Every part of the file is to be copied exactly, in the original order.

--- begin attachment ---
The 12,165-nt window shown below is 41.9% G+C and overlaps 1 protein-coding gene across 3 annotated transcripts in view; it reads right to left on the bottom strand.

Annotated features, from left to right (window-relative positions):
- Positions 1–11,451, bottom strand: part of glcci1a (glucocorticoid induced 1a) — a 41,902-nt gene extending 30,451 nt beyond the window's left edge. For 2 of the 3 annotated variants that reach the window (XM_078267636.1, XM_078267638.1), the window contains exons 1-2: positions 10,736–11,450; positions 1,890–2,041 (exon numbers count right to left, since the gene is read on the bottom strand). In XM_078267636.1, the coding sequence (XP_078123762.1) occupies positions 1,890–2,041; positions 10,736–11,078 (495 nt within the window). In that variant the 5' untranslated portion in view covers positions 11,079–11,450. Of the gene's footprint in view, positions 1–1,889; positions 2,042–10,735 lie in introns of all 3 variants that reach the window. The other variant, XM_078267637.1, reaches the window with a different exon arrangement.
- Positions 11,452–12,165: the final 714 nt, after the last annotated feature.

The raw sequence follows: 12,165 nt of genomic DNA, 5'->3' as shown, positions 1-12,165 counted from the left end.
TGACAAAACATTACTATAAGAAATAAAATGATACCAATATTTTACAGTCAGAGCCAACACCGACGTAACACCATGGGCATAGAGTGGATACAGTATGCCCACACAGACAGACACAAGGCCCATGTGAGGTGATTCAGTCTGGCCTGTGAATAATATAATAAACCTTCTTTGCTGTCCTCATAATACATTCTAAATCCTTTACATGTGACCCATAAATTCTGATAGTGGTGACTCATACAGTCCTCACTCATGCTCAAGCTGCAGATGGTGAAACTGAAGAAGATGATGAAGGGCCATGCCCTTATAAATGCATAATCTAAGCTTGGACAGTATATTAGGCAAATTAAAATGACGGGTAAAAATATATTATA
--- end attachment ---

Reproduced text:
The 12,165-nt window shown below is 41.9% G+C and overlaps 1 protein-coding gene across 3 annotated transcripts in view; it reads right to left on the bottom strand.

Annotated features, from left to right (window-relative positions):
- Positions 1–11,451, bottom strand: part of glcci1a (glucocorticoid induced 1a) — a 41,902-nt gene extending 30,451 nt beyond the window's left edge. For 2 of the 3 annotated variants that reach the window (XM_078267636.1, XM_078267638.1), the window contains exons 1-2: positions 10,736–11,450; positions 1,890–2,041 (exon numbers count right to left, since the gene is read on the bottom strand). In XM_078267636.1, the coding sequence (XP_078123762.1) occupies positions 1,890–2,041; positions 10,736–11,078 (495 nt within the window). In that variant the 5' untranslated portion in view covers positions 11,079–11,450. Of the gene's footprint in view, positions 1–1,889; positions 2,042–10,735 lie in introns of all 3 variants that reach the window. The other variant, XM_078267637.1, reaches the window with a different exon arrangement.
- Positions 11,452–12,165: the final 714 nt, after the last annotated feature.

The raw sequence follows: 12,165 nt of genomic DNA, 5'->3' as shown, positions 1-12,165 counted from the left end.
TGACAAAACATTACTATAAGAAATAAAATGATACCAATATTTTACAGTCAGAGCCAACACCGACGTAACACCATGGGCATAGAGTGGATACAGTATGCCCACACAGACAGACACAAGGCCCATGTGAGGTGATTCAGTCTGGCCTGTGAATAATATAATAAACCTTCTTTGCTGTCCTCATAATACATTCTAAATCCTTTACATGTGACCCATAAATTCTGATAGTGGTGACTCATACAGTCCTCACTCATGCTCAAGCTGCAGATGGTGAAACTGAAGAAGATGATGAAGGGCCATGCCCTTATAAATGCATAATCTAAGCTTGGACAGTATATTAGGCAAATTAAAATGACGGGTAAAAATATATTATA